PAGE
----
Industry News

Waste 2019 conference panellists say government needs to enforce national recycling mandates now

During a waste industry forum, at Waste 2019 in Coffs Harbour, the verdict of the panel was unanimous – all that talk needs to make way for action now.

Facilitated by Waste Management and Resource Recovery Association of Australia (WMRR) CEO ,Gayle Sloan, panel members included Re.Group’s national business development manager Garth Lamb, Cleanaway’s NSW state manager David Clancey, Veolia’s NSW resource recovery general manager Christine Hodgkiss, SUEZ’s NSW/ACT general manager Tony Grebenshikoff, and BINGO Industries’ CEO and managing director Daniel Tartak.

Following the NSW EPA’s presentation on the forthcoming 20-year strategy, the panel discussion members acknowledged the strategy as a positive move, though showed frustration in the fact that 18 months since China rolled out its National Sword Policy, Australia was still deep in discussions and nowhere close to making already known solutions to build a domestic remanufacturing sector a reality.

An area the panellists called for more action on was the establishment of national specifications that mandate recycled content, and the development of procurement processes that mandate the use of locally-made recycled product.

This would go some way in alleviating the pressure from the enforcement of the China National Sword Policy, and the panellists recognised these and many more suggestions as requiring immediate action rather than sitting on the back burner.

Enforcing the use of glass in road bases, for example is one solution that Lamb indicated would go a long way in solving the challenges the glass sector is facing today.

Lamb questioned whether the value of waste is being recognised. “The opportunities our industry represents include creating local jobs and producing high-value materials. But we cannot keep doing things at the lowest possible cost. We need a different metric to measure the value of our services and find a different way to communicate our value,” he said.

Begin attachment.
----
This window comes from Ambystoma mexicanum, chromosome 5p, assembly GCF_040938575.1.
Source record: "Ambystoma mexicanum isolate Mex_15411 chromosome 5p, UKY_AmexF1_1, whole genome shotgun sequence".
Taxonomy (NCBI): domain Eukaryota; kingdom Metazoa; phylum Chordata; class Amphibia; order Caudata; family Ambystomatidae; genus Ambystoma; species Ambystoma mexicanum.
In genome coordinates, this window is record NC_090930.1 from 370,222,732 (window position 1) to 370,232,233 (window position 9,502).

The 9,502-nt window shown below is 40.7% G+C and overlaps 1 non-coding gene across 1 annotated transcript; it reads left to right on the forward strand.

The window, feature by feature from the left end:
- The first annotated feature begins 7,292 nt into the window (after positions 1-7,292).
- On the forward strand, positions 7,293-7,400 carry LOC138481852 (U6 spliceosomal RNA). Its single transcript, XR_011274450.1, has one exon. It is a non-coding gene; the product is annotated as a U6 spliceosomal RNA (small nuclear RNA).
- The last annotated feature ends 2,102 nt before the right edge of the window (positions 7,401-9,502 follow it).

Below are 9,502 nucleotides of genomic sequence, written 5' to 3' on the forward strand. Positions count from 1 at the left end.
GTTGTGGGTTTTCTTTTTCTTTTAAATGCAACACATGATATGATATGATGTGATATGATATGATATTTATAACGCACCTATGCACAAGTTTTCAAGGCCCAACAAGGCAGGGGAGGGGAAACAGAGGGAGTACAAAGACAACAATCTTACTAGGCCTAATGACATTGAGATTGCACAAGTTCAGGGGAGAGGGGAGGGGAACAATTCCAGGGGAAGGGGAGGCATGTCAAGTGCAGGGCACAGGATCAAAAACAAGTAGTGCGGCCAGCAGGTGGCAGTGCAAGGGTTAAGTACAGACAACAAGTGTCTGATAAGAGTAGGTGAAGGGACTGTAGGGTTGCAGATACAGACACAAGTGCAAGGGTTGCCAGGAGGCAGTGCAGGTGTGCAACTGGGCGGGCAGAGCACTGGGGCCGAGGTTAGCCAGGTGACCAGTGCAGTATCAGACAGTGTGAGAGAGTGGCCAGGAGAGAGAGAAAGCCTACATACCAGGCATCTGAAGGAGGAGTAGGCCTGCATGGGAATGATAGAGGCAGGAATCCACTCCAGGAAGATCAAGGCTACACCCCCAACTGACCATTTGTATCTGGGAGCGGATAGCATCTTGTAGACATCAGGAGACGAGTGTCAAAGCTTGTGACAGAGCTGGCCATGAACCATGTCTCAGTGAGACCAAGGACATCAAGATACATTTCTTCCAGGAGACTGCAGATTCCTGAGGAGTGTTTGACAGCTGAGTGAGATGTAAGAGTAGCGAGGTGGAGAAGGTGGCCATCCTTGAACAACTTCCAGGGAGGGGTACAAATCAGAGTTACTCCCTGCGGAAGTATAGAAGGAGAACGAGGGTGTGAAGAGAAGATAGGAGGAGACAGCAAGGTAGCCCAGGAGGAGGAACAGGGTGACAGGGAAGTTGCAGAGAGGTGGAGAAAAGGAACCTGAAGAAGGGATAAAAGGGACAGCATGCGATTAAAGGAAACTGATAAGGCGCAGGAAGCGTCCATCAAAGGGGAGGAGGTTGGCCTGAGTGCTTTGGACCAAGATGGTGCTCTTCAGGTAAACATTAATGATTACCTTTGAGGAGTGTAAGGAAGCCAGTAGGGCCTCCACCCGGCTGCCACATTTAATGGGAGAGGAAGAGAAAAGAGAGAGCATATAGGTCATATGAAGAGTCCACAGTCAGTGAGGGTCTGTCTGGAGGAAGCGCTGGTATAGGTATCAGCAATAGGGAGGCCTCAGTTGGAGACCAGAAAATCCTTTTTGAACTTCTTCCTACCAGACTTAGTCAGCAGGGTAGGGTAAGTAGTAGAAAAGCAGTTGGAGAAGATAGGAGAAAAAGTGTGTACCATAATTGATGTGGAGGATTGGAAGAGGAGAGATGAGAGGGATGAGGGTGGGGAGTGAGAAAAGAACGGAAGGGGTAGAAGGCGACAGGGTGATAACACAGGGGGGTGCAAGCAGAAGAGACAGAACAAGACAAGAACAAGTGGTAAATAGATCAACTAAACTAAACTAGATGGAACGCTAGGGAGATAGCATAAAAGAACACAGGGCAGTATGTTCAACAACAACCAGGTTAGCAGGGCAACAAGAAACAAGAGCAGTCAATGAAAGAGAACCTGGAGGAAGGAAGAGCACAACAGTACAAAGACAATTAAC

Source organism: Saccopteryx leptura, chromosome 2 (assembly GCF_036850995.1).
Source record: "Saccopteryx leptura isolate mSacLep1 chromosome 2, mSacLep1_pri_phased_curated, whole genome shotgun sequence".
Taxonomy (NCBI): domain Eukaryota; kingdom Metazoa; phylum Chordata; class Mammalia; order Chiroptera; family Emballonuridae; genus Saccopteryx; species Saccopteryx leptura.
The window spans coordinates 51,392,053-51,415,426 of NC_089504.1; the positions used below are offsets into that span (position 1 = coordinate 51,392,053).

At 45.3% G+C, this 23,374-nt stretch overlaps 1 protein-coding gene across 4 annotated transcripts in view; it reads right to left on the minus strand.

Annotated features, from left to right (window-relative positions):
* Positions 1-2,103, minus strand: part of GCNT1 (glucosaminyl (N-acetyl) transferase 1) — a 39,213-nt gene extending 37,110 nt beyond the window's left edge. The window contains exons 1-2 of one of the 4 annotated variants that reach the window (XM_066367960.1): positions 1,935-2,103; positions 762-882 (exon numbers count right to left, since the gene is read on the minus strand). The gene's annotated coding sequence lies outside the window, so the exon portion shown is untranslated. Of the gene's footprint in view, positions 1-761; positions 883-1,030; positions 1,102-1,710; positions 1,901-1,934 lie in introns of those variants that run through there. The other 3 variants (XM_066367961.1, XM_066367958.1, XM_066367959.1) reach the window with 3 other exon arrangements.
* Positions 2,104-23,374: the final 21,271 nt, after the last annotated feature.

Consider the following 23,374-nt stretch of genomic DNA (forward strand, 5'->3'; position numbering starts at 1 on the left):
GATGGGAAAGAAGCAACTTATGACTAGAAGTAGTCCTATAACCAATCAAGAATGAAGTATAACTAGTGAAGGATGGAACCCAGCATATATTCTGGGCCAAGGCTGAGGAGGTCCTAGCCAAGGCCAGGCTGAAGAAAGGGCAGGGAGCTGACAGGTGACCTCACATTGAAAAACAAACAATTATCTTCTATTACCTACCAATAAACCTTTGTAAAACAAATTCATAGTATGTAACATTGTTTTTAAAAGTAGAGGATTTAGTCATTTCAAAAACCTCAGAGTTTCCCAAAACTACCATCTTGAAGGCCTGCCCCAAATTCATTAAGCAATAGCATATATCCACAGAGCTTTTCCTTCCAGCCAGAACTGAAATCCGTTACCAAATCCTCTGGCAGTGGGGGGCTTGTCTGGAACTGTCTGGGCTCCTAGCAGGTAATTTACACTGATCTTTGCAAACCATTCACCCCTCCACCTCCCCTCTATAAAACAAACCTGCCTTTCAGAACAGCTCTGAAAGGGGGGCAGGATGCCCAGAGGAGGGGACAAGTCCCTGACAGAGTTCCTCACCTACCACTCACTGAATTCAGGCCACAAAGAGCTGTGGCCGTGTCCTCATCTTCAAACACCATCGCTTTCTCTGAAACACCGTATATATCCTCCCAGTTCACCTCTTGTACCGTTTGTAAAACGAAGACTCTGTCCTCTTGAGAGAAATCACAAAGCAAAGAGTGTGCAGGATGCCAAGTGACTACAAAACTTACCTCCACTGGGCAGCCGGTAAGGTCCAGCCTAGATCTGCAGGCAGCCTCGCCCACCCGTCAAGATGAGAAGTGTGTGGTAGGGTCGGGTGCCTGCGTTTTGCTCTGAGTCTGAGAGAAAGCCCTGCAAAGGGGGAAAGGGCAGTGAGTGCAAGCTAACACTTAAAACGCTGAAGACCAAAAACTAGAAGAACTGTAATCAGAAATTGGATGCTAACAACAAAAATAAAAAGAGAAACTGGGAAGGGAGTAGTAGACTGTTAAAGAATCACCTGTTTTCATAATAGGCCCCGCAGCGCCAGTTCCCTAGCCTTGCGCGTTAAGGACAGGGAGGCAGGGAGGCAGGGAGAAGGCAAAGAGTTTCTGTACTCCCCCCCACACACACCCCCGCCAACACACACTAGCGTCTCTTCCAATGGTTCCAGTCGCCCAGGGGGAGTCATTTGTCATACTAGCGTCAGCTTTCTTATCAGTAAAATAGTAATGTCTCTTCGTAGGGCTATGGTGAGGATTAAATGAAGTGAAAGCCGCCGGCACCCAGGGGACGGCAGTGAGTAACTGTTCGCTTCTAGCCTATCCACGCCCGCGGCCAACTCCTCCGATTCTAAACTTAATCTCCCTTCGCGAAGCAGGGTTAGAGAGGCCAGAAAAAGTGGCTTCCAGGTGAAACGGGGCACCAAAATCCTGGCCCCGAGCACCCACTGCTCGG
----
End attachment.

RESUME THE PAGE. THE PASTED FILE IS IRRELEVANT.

When asked what their Federal wish-list entailed, all panellists agreed that a national approach to waste and resource recovery and harmonisation of policies are key – particularly the harmonisation of a waste levy.

Hodgkiss said the opportunity is there for all levels of the industry to work together.

“The onus is on us collectively. We have been living in a global market. Now is the opportunity for us to take back that control and see what we can to in our own backyard,” she said.

All panellists expressed a desire to continue investing in new technology and facilities. They were also more than willing to collaborate with all stakeholders to drive waste and resource recovery forward. But they agreed that the next important step comes down to creating value and developing markets.

Sloan said industry leaders need to start thinking about themselves as resource managers. “We are managing resources and maybe we should consider changing the waste management hierarchy to the resource management hierarchy,” she said.

“We know what we need – a local remanufacturing industry. To get there, we need recycling infrastructure, investment, a collaborative approach, and market development. We already know all of that, so it’s time for the Federal government to get on with the job and acknowledge that you can’t regulate your way to success and clearly, business as usual us no longer acceptable,” Sloan said.

The panel discussion was held on May 15 as part of the Waste 2019 conference.